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Chatham Co. residents continue to deal with high water bills

Published: Nov. 22, 2021 at 10:17 AM EST
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SAVANNAH, Ga. (WTOC) - Several residents in unincorporated Chatham County have seen their water rates double in the past year and a half.

As it turns out, they’re affected by a deal made by the Chatham County Commission back in 2015 when the commission sold all the county’s public water lines to the highest bidder - a private company.

Marylyn Carey is retired and diligent about conserving water.

“It doesn’t run until it gets full,” she said, as she opened her dishwasher.

Her methods for saving water over the years have not stopped her bill from significantly rising over the past three years.

As she explained, her June bill is particularly troublesome.

“2019, $92.41, 2020, $111.93 and June of this year 2021, it was $207.50.”

In five years, her bi-monthly bill with Water Utility Management is four times higher than it once was. Yet, not much at home has changed, she said.

When she’s called the company for an explanation, “I was told unless I could prove there was a leak they were responsible for - there wasn’t anything they could do,” she said.

About a mile away in the Lakeside Park subdivision off LaRoche Avenue, Melanie Holland also has called about her high water bill.

“It’s the same answer every time you call. Either you got a leak or it’s your irrigation,” Holland said.

She, too, has been working to get answers for months after seeing unexplained fluctuations in her bill. After a months-long investigation, WTOC Investigates received a copy of the water bids, contracts and the maps, which show the neighborhoods included in the sale to Water Utility Management. The maps include Holland, Carey and about 4,000 households in unincorporated Chatham County.

The county’s decision to put the system out for public bid had to do with the cost to maintain it.

“It was just not something we could maintain really,” explained Linda Cramer, Assistant Chatham County Manager. “So, it’s better when you get into a big system. You have more opportunity to spread out operating costs and hopefully that will get your rates to go down, so hopefully, we can call work toward that.”

Water Utility Management manages and maintains the water systems for 26,000 households.

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The rates have not gone down for the households sold by the county. Holland, who is one of those customers, saw her base water rate more than triple in one billing cycle from about $14 to $44, while Carey’s have nearly doubled to $44.

Water Utility Management declined an on-camera interview, but did send WTOC a prepared statement about the water rate increases.

It reads in part that the company, “inherited a significant amount of deferred maintenance” with the system it bought from Chatham County.

Public bid documents obtained by WTOC Investigates found the company paid nearly $7 million for the county water lines after it won the public bid. The company outbid Consolidated Utilities and the City of Savannah in 2015.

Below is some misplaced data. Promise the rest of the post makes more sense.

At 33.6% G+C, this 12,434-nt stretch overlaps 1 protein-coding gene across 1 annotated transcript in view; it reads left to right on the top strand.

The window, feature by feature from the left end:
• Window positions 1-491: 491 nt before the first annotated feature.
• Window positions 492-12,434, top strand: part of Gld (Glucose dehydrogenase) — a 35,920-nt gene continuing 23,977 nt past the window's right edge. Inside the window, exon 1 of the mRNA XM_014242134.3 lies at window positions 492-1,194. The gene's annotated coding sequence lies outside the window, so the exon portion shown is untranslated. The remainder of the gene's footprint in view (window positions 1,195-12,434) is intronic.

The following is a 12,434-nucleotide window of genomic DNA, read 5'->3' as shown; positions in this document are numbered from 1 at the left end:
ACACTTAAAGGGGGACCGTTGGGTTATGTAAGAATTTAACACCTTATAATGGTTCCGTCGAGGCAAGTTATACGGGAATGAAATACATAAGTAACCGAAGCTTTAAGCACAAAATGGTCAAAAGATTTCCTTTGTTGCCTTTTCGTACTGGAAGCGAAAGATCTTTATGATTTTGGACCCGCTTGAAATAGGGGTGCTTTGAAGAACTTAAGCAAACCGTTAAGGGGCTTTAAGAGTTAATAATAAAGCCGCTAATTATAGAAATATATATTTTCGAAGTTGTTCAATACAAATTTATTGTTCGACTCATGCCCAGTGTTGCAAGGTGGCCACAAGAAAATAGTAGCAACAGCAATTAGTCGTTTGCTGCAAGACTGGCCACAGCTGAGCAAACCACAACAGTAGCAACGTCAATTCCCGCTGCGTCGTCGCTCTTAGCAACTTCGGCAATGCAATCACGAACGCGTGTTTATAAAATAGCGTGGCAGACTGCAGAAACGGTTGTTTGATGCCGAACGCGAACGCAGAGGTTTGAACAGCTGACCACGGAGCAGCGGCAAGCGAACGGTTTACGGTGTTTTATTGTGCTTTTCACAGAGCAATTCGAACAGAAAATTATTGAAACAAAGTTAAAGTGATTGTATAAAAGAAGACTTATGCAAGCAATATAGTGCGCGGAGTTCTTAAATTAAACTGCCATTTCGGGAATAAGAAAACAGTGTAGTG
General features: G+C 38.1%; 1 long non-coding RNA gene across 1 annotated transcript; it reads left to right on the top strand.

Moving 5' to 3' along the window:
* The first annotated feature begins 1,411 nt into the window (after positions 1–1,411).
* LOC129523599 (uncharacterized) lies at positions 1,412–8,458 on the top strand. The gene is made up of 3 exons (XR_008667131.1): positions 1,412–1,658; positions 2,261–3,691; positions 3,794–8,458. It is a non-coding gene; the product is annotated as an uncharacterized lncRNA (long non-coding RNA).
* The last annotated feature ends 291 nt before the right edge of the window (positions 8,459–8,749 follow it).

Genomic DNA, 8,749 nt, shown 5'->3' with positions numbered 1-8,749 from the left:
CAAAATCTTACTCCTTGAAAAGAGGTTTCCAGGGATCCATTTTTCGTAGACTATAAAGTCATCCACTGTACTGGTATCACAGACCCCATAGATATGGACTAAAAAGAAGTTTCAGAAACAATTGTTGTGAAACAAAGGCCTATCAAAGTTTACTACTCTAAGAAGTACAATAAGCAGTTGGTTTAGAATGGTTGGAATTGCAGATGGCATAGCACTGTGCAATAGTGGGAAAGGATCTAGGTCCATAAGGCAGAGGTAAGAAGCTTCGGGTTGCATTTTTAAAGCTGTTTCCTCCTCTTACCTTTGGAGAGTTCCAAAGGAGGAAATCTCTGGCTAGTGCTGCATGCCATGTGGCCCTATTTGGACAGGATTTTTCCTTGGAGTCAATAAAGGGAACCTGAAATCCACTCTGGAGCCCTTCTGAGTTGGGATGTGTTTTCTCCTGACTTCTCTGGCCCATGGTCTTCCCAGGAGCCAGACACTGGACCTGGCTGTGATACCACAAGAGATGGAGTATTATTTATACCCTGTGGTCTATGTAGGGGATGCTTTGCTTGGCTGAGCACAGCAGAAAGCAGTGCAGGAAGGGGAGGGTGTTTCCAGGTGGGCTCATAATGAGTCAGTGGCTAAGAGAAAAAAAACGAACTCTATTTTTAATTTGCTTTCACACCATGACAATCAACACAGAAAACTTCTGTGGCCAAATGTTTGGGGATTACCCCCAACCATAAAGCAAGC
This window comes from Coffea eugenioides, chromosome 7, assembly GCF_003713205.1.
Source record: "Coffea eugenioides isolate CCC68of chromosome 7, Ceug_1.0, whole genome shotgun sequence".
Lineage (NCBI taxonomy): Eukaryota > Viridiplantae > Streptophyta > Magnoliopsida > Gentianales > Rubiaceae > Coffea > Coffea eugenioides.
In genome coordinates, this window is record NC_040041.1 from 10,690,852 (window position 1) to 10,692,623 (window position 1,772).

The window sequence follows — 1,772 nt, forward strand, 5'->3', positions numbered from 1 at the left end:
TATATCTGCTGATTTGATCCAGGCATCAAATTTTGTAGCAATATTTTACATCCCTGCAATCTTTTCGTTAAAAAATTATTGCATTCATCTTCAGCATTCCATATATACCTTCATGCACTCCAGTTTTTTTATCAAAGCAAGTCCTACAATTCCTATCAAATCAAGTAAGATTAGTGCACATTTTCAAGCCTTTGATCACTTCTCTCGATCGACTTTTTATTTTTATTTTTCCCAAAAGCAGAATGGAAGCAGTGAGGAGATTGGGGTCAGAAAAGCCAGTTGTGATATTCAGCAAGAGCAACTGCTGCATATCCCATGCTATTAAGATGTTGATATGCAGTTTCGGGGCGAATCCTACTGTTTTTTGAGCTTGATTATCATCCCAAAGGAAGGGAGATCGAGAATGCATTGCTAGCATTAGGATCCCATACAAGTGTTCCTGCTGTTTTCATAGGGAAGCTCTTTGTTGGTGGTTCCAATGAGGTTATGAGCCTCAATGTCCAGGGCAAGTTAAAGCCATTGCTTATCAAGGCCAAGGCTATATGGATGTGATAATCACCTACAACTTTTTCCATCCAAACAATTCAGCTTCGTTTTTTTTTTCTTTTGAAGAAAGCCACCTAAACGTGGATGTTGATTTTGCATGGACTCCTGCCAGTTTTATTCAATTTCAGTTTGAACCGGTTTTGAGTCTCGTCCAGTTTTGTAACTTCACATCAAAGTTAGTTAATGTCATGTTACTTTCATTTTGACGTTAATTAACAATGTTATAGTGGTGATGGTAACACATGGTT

To further compound the issue, some the customers acquired by the company also are on the county sewage system, and the sewage rates have tripled during the same time frame the water rates have increased.

Water Utility Management has a contract to bill county sewage customers.

“I’ve just been paying it,” Holland said “I’ve been venting on Nextdoor App. And that’s where I found a whole lot of my neighbors also were also venting on the NextDoor App about the same thing. So that’s when I thought: Okay, something must not be right here.”

For Carey, it boils down to customer service and accountability.

“They’re the only game in town,” she said. “There is no other water company. I mean if my cable bill got out of whack. I could go to Dish, or whatever else is out there, Direct TV, but I don’t have an option when it comes to my water.”

And as we found, there is no regulatory agency in Georgia that she can complain to about the rising water rates, although there is one for electricity rates.

Water Utility Management did not provide specifics about how much higher the base water rates could climb.

WTOC Investigates asked Chatham County how it has spent the $7 million dollars it received from the water sale.

Most of the funds are still in the bank accruing interest, Cramer said. She said the county has used some of it to repair sewer lines, so those costs have not been passed on to customers.

Discussions are underway for how to spend the funds, such as to replace sewer lines or add fire hydrants in neighborhoods without them.

Our WTOC Investigates team has previously reported on the lack of fire hydrants in certain neighborhoods within unincorporated Chatham County. Almost all of those neighborhoods are serviced by Water Utility Management. Learn more about how the predicament impacts homeowners insurance and the ability to fight fires.

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